• Jabiru Joe

    says:

    My association with aviation goes back to the 1960’s. In the early days I worked for a country based company doing charter work. The company employed around 12 people total. Prop servicing, LAMEs, pilots, office staff, storeman, metal fabricator and an apprentice LAME. The operation ran well and was family owned. It provided a life for around 50 when family of the employed included. 50! Not bad for a county town. This company was not funded by government but by cashflow. It flew, it had cashflow, it survived. It didn’t fly, it had no cashflow, it folded. 50 people had no livelihood, a country town lost a fairly major employer. 50 people plus the towns shopkeepers and staff all suffered in one way or the other. That company has never re surfaced, due, it is rumoured, to the regulatory cost when weighed against revenue return. Better to put your money in a savings deposit with its measly return.
    COVID-19 is a term meaning disaster, heartbreak, stress, unemployment, bankruptcy, suicide, broken relationships, death. Under normal circumstances I would be amongst the first to say bailing out an industy is not the governments job but we are living in uncharted times. It is very appropriate under the current circumstances for the govt. to step in and urgently offer assistance to these regionals, along with the smaller micro operators (like the one this opinion is based on) so that they can struggle through and continue to operate. To provide hope for their employees and the towns that they service. The end result in a tax regime returning to normal quickly, reduced welfare payments, less state sponsored medical/therapy and many other govt services will be well worth it. Time for the government to understand that a grounded plane in an airline does not pay wages or CASA/Airservices/landing fees etc. so only a very minor benefit in reducing them. Direct assistance and government leadership desparately needed in these times for the future benefit of the industy, people and country.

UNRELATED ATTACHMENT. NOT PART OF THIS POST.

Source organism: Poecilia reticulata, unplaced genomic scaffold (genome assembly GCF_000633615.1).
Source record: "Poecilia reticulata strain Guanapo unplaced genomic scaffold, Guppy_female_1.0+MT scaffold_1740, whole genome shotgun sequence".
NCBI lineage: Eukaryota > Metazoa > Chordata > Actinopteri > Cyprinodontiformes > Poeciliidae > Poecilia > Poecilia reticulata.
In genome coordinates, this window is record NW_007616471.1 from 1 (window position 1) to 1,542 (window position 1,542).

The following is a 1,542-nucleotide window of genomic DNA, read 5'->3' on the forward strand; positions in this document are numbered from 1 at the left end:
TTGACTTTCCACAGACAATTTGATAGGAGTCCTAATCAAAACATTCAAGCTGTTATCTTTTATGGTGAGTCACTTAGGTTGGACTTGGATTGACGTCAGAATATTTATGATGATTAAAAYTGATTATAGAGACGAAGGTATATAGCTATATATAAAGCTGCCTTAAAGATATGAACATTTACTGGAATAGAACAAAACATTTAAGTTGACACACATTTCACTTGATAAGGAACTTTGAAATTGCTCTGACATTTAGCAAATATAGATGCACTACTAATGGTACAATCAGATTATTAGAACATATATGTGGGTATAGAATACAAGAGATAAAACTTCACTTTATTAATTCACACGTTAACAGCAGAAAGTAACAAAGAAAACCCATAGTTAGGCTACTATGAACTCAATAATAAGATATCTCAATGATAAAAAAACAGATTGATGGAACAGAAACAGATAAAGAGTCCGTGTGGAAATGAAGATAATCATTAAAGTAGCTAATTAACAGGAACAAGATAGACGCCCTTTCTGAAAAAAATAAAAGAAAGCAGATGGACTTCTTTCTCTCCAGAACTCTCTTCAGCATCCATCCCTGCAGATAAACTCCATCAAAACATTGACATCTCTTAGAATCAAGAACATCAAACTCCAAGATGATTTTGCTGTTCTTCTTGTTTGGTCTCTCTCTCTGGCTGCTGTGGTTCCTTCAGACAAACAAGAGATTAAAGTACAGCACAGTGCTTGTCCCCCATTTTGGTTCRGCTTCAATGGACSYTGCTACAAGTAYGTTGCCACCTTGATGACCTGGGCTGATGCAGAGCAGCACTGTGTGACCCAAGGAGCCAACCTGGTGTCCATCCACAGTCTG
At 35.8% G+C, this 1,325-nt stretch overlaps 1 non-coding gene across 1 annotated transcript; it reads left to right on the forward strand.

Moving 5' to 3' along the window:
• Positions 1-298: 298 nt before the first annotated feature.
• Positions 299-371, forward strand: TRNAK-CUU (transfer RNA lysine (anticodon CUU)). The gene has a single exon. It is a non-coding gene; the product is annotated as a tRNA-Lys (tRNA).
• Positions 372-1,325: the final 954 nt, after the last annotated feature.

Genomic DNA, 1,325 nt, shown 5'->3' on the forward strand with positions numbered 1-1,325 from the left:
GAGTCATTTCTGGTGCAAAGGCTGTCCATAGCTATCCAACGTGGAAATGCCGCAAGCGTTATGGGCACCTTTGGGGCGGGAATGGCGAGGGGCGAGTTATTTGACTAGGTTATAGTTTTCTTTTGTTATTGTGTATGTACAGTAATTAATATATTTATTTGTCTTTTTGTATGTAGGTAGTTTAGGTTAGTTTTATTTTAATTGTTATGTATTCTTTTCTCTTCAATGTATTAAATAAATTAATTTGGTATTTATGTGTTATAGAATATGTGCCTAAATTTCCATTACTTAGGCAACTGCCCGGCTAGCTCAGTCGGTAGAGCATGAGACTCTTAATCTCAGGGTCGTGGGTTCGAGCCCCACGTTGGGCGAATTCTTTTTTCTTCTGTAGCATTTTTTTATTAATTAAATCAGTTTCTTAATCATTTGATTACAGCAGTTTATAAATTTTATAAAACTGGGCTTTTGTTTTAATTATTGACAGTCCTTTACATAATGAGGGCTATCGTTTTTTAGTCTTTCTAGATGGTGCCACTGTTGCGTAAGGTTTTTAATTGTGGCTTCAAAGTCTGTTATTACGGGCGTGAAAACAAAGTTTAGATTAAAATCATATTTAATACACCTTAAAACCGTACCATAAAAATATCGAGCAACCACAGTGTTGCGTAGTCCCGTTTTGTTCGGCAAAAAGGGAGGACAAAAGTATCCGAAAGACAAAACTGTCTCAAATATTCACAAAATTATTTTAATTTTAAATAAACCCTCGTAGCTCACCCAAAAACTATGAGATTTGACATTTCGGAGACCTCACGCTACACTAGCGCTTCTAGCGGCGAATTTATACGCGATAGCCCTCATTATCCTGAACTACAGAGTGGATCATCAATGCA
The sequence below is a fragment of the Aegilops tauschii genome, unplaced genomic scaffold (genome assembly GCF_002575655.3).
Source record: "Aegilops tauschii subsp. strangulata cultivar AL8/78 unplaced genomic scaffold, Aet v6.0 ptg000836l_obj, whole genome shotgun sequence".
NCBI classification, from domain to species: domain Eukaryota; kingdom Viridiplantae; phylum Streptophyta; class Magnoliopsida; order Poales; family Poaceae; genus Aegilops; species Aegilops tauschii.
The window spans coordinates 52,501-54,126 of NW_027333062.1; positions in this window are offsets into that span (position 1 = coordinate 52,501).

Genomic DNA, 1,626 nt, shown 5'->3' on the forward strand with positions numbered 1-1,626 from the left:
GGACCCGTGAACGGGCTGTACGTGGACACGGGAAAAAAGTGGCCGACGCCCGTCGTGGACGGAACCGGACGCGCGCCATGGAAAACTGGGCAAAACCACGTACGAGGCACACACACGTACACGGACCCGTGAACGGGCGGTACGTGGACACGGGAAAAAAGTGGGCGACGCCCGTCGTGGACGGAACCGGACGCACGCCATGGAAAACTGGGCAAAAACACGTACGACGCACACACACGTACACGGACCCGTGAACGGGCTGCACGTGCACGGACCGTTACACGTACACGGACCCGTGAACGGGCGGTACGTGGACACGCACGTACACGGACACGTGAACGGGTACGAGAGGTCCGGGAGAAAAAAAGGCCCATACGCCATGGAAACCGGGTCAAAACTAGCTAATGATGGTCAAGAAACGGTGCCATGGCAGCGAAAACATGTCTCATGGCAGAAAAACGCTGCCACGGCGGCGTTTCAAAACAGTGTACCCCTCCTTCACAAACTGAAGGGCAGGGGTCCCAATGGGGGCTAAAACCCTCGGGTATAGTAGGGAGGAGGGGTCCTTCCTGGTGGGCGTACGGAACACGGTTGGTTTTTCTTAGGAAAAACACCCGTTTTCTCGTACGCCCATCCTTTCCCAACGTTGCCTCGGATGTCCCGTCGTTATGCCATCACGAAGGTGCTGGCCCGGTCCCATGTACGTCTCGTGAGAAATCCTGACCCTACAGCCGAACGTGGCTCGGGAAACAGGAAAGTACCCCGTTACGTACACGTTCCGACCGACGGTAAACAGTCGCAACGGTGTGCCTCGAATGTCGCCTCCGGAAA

• Craigy

    says:

    I support providing these airlines with tax payer support during these times of travel restrictions. Margins are thin normally but they do provide an important rural community service. As for REX, help but with very tight conditions including there should be some return to treasury when the crisis is over.